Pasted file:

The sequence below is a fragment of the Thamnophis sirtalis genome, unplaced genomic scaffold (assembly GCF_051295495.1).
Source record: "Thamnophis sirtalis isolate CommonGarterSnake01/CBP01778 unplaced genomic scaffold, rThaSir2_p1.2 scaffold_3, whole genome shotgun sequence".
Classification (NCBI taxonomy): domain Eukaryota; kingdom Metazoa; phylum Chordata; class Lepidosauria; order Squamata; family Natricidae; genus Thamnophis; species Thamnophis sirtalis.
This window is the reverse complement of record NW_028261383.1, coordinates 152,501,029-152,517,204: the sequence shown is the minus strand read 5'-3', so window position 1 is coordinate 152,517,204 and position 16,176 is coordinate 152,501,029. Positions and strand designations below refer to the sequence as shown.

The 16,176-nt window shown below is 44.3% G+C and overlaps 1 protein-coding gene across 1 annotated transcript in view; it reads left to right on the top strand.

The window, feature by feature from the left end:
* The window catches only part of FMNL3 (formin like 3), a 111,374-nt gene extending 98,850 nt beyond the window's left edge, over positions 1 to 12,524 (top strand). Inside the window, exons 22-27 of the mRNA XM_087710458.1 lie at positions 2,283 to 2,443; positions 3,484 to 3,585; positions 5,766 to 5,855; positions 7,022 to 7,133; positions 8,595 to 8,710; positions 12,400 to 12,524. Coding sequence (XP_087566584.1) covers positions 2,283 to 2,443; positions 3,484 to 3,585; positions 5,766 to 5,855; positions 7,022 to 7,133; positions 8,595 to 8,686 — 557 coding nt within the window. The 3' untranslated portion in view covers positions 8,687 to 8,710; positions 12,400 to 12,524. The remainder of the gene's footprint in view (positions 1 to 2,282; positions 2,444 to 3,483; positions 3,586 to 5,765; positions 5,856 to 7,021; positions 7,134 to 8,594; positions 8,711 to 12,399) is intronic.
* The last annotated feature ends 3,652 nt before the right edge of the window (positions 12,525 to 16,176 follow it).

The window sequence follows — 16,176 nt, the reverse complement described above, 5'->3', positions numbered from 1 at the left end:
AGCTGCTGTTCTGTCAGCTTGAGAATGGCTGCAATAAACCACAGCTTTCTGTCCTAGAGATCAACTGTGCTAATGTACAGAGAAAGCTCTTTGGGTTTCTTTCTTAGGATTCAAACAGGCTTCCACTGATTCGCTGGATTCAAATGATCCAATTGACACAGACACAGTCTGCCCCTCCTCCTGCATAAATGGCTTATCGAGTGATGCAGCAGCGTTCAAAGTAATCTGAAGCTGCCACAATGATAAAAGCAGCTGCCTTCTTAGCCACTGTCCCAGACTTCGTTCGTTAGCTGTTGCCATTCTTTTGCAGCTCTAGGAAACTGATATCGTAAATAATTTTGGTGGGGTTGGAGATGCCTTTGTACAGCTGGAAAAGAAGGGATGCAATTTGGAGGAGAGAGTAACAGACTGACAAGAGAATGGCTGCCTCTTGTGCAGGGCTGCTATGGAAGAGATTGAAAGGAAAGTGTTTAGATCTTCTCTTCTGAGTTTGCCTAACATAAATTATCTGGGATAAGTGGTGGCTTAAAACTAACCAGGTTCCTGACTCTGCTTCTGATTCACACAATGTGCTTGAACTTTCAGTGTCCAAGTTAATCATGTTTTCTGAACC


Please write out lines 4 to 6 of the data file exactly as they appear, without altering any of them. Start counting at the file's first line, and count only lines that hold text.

This window is the reverse complement of record NW_028261383.1, coordinates 152,501,029-152,517,204: the sequence shown is the minus strand read 5'-3', so window position 1 is coordinate 152,517,204 and position 16,176 is coordinate 152,501,029. Positions and strand designations below refer to the sequence as shown.

The 16,176-nt window shown below is 44.3% G+C and overlaps 1 protein-coding gene across 1 annotated transcript in view; it reads left to right on the top strand.

The window, feature by feature from the left end: